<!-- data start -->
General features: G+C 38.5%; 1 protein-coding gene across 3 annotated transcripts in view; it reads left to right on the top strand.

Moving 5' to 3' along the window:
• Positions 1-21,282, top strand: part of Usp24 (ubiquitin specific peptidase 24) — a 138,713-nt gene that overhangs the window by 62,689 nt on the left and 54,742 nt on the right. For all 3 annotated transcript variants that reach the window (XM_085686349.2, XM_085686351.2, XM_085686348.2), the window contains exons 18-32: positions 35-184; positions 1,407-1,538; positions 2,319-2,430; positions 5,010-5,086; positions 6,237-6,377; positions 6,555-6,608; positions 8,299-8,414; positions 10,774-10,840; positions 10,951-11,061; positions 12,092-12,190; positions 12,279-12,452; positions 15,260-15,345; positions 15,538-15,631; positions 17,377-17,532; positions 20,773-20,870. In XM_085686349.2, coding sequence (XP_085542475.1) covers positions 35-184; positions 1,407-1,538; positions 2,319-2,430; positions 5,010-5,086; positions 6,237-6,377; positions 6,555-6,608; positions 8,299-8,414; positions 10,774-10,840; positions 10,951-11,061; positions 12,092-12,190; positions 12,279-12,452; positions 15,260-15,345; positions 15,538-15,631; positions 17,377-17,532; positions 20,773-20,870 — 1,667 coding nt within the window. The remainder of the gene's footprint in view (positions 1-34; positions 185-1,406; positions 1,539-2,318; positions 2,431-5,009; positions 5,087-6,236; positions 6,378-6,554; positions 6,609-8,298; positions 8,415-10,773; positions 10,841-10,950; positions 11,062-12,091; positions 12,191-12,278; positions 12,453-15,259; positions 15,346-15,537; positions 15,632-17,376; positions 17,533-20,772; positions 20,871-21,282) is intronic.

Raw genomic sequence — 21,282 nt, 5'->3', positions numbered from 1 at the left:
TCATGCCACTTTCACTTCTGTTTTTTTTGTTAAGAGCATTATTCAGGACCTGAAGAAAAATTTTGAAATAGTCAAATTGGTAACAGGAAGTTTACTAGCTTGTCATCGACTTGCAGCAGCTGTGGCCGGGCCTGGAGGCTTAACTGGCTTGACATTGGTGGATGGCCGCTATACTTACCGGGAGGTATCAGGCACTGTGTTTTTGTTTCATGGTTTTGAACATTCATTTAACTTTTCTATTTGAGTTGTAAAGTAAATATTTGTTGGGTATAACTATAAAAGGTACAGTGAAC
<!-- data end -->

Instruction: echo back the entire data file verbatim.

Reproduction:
General features: G+C 38.5%; 1 protein-coding gene across 3 annotated transcripts in view; it reads left to right on the top strand.

Moving 5' to 3' along the window:
• Positions 1-21,282, top strand: part of Usp24 (ubiquitin specific peptidase 24) — a 138,713-nt gene that overhangs the window by 62,689 nt on the left and 54,742 nt on the right. For all 3 annotated transcript variants that reach the window (XM_085686349.2, XM_085686351.2, XM_085686348.2), the window contains exons 18-32: positions 35-184; positions 1,407-1,538; positions 2,319-2,430; positions 5,010-5,086; positions 6,237-6,377; positions 6,555-6,608; positions 8,299-8,414; positions 10,774-10,840; positions 10,951-11,061; positions 12,092-12,190; positions 12,279-12,452; positions 15,260-15,345; positions 15,538-15,631; positions 17,377-17,532; positions 20,773-20,870. In XM_085686349.2, coding sequence (XP_085542475.1) covers positions 35-184; positions 1,407-1,538; positions 2,319-2,430; positions 5,010-5,086; positions 6,237-6,377; positions 6,555-6,608; positions 8,299-8,414; positions 10,774-10,840; positions 10,951-11,061; positions 12,092-12,190; positions 12,279-12,452; positions 15,260-15,345; positions 15,538-15,631; positions 17,377-17,532; positions 20,773-20,870 — 1,667 coding nt within the window. The remainder of the gene's footprint in view (positions 1-34; positions 185-1,406; positions 1,539-2,318; positions 2,431-5,009; positions 5,087-6,236; positions 6,378-6,554; positions 6,609-8,298; positions 8,415-10,773; positions 10,841-10,950; positions 11,062-12,091; positions 12,191-12,278; positions 12,453-15,259; positions 15,346-15,537; positions 15,632-17,376; positions 17,533-20,772; positions 20,871-21,282) is intronic.

Raw genomic sequence — 21,282 nt, 5'->3', positions numbered from 1 at the left:
TCATGCCACTTTCACTTCTGTTTTTTTTGTTAAGAGCATTATTCAGGACCTGAAGAAAAATTTTGAAATAGTCAAATTGGTAACAGGAAGTTTACTAGCTTGTCATCGACTTGCAGCAGCTGTGGCCGGGCCTGGAGGCTTAACTGGCTTGACATTGGTGGATGGCCGCTATACTTACCGGGAGGTATCAGGCACTGTGTTTTTGTTTCATGGTTTTGAACATTCATTTAACTTTTCTATTTGAGTTGTAAAGTAAATATTTGTTGGGTATAACTATAAAAGGTACAGTGAAC